Last Friday, My Damn Channel announced it was changing its corporate moniker to Omnivision Entertainment to better reflect its ongoing evolution into “a multi-platform, 360° entertainment company.”
In February, the MCN announced it was developing its first television series, Videocracy, for HLN, and Friday’s name change press release also announced that the company had signed a multi-year deal with 19-year-old Finnish phenom Sara Maria Forsberg, whose video “What Languages Sound Like to Foreigners” has had more than 10 million views on YouTube.
But, beyond that, what does the name change mean for this entity now called Omnivision? StreamDaily got the company’s co-founder and CEO Rob Barnett on the phone a few hours after the big announcement and posed the question to him.
I think that 2014 is the year of hot monkey love where everybody has decided that there are bigger audiences and more revenue to be gained by working together than there are to be gained by sitting it out on your own.
Q: The company is now Omnivision. Is the multi-channel network still going to be called My Damn Channel?
A: My Damn Channel is not going anywhere. We are continuing to operate MyDamnChannel.com and a whole lot of real estate in places like YouTube and others. But it was time to put forth a new, bigger vision of all the work that we’re doing beyond online with Omnivision Entertainment.
A: You’ve defined the strategy in a very fun way, but there’s just been a tremendous amount of exciting things going on behind-the-scenes. That includes the television production that we’ve recently announced and more work in television.
Q: Is part of your strategy to use YouTube as an incubator for TV shows?
A: I’m not a big believer in just bouncing from one medium to the next. I do think you can incubate and grow and develop some good ideas online, but ultimately if you’re going to be serving at the pleasure of a television network, you’re going to be making television the network needs at that time. But there’s no question that [the web] is a great place to experiment, develop ideas and ultimately build audiences.
Q: You seem to think the sky is the limit for Sara Maria Forsberg. What was it that made her stand out from all the other viral-video sensations out there?
A: I have to give all the credit on this deal to my co-founder, Warren Chao. Like many people, Warren and I saw that video that more than 10 million people have seen on YouTube. Sara just exploded through the screen with so much appeal, charisma and charm, likeability, comedic quality, a singing voice, and this global approach that really spoke to us. So Warren decided it was going to be his holy quest to convince Sara that she should join forces with us.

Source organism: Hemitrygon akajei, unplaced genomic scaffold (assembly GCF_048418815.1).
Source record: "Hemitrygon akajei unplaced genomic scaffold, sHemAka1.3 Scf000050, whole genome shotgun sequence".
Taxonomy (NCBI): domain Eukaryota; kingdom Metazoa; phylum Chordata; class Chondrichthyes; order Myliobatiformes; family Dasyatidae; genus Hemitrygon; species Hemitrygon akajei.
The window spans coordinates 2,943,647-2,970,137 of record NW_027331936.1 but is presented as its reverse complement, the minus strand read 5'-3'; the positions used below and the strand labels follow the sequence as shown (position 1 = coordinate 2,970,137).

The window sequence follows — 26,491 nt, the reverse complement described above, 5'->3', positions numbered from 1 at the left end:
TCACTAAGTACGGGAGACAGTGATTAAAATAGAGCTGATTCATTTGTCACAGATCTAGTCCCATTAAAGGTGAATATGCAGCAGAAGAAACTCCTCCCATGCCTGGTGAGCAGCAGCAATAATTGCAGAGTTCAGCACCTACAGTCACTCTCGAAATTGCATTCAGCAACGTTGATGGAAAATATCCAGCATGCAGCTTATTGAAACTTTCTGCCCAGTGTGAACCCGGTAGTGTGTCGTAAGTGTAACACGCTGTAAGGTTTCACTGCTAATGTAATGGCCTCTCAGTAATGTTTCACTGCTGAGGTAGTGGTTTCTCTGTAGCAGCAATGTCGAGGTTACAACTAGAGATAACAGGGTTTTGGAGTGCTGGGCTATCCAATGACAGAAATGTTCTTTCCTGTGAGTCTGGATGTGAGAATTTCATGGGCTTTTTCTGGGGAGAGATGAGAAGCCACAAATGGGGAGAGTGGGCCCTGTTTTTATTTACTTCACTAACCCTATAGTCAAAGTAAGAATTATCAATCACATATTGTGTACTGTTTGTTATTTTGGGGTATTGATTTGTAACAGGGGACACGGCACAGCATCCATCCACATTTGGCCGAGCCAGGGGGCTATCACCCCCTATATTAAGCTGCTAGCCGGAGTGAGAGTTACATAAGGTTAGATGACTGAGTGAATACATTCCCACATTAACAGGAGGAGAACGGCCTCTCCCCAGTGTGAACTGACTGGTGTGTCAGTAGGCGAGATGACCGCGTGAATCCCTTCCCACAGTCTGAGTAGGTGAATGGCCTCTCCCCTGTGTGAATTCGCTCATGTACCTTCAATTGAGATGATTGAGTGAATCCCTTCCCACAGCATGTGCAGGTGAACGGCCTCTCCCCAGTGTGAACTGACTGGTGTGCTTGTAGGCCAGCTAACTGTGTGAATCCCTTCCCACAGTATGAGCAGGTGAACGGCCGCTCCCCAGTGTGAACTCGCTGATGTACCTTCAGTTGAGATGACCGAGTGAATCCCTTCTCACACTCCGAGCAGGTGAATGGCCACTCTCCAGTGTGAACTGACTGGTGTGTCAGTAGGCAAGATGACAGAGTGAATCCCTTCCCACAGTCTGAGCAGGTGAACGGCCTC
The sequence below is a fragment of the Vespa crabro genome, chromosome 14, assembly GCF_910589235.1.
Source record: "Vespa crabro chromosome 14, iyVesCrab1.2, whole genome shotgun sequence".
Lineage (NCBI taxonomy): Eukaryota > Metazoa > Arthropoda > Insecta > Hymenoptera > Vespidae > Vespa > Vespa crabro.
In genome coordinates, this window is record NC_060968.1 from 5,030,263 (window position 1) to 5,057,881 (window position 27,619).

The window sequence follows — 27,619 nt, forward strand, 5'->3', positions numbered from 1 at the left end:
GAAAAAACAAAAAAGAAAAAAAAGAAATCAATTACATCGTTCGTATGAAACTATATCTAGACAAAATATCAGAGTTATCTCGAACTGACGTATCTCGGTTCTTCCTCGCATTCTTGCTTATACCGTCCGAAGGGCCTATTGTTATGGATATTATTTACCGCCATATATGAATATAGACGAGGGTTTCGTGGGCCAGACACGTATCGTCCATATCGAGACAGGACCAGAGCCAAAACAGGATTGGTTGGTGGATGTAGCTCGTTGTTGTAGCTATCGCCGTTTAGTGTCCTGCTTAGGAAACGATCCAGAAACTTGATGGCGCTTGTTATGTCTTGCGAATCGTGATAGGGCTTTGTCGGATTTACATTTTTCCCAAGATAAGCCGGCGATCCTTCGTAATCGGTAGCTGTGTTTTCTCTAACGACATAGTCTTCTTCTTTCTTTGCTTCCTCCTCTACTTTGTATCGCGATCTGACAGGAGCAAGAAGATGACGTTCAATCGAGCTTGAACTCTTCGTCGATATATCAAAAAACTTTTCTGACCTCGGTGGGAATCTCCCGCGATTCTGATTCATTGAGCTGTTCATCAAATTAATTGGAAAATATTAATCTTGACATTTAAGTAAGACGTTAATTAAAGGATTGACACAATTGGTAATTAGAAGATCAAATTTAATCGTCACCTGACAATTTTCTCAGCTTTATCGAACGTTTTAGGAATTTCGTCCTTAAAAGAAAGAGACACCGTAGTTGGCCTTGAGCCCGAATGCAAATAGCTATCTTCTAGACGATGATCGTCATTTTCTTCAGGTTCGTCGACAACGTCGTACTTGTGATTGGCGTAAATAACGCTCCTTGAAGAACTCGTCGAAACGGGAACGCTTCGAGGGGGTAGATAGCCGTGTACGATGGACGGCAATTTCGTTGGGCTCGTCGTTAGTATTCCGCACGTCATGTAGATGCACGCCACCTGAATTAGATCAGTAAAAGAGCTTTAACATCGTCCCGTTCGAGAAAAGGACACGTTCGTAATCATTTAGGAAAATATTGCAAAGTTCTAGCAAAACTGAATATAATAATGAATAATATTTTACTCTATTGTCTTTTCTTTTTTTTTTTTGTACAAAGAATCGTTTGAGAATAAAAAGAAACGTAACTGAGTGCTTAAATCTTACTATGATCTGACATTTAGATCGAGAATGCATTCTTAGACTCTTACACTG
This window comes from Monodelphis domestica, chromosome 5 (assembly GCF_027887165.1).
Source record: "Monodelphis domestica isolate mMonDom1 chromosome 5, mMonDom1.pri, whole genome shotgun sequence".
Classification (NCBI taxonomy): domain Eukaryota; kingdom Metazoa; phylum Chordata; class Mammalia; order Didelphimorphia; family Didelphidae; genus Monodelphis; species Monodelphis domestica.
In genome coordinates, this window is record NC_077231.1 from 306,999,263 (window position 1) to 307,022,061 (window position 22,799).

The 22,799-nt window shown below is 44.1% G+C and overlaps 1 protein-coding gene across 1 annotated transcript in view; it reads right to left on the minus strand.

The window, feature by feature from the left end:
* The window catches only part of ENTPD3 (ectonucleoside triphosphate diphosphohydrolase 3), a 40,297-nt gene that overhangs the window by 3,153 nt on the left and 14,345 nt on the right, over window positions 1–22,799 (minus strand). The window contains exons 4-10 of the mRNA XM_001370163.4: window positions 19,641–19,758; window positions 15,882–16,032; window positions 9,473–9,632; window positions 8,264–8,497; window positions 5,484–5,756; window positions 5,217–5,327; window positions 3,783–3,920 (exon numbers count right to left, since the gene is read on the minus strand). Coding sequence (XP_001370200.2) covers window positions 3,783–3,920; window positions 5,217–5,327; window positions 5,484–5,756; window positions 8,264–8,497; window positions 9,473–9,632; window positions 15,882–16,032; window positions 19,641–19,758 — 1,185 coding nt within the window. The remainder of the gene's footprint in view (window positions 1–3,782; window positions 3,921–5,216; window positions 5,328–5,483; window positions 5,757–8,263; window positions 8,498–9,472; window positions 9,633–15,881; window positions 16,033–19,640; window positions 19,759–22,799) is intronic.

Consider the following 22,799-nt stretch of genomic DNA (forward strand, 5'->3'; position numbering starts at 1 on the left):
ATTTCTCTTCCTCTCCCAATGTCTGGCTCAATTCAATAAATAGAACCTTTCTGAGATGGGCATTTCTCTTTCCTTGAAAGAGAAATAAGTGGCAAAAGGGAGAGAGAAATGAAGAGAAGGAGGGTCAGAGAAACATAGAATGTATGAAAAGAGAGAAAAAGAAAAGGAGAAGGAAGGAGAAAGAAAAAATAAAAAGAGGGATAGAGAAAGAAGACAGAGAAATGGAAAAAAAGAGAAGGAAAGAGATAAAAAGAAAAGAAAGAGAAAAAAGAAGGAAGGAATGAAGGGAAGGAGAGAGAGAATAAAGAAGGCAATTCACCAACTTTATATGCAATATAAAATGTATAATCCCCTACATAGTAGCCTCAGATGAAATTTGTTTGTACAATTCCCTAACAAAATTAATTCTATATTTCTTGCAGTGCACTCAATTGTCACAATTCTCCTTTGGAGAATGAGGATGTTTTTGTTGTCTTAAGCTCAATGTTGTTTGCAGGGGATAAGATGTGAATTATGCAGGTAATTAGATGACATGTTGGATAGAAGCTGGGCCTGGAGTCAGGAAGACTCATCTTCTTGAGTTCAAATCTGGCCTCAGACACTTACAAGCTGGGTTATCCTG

Q: You’re also going to be managing Sara (in partnership with YRC Finland Oy), not just in regards to her video work. You’re going to be helping her pursue film, TV, theatrical advertising and print deals.
A: We are partnering on all aspects of Sara’s career, with the one exception being music. She will soon be signing a major label record deal and we’re going to be supporting that work and helping promote it and cheering her on, but we’re not going to be financially participating in the record career.
Q: What is Videocracy going to be like?
A: When I worked at MTV, I had the oldest, most unoriginal idea in the world. I went up to the head of MTV at the time and said, “I think we should count down the hottest videos of the day every afternoon.” We used to call it MTV’s Most Wanted, and we did that in about every country in the world. Then we changed the concept a little bit and the name to Total Request Live and then TRL. But what we’re planning to do with Videocracy is much more than a countdown show. We’ve got hosts, panelists and correspondents tackling the hottest videos and information hitting the world through social media every single day and turning that all into a compelling and entertaining television show. It’s a very simple idea, but it wasn’t being done in the marketplace.
Q: Disney recently purchased Maker Studios for upwards of $950 million. What does it say to you – that online video has arrived as a medium? Or does it simply mean you’ve got a clean shot at a big pile of money and you’ll be retiring to your own private island in Fiji within five years?
A: Every single day now, there seems to be a new deal between really smart and talented people on the digital side and really smart and talented people on the traditional side. So I think that 2014 is the year of hot monkey love where everybody has decided that there are bigger audiences and more revenue to be gained by working together than there are to be gained by sitting it out on your own.
Q: But, admit it, when you saw that $500 million figure, you were buying a yacht in your mind, weren’t you?
A: Are you kidding? That was a very good moment in the community of people we’ve been working with since 2006 to just see large money now coming into visions that many of us believed would happen eight years ago. So big change happens, it just doesn’t happen overnight.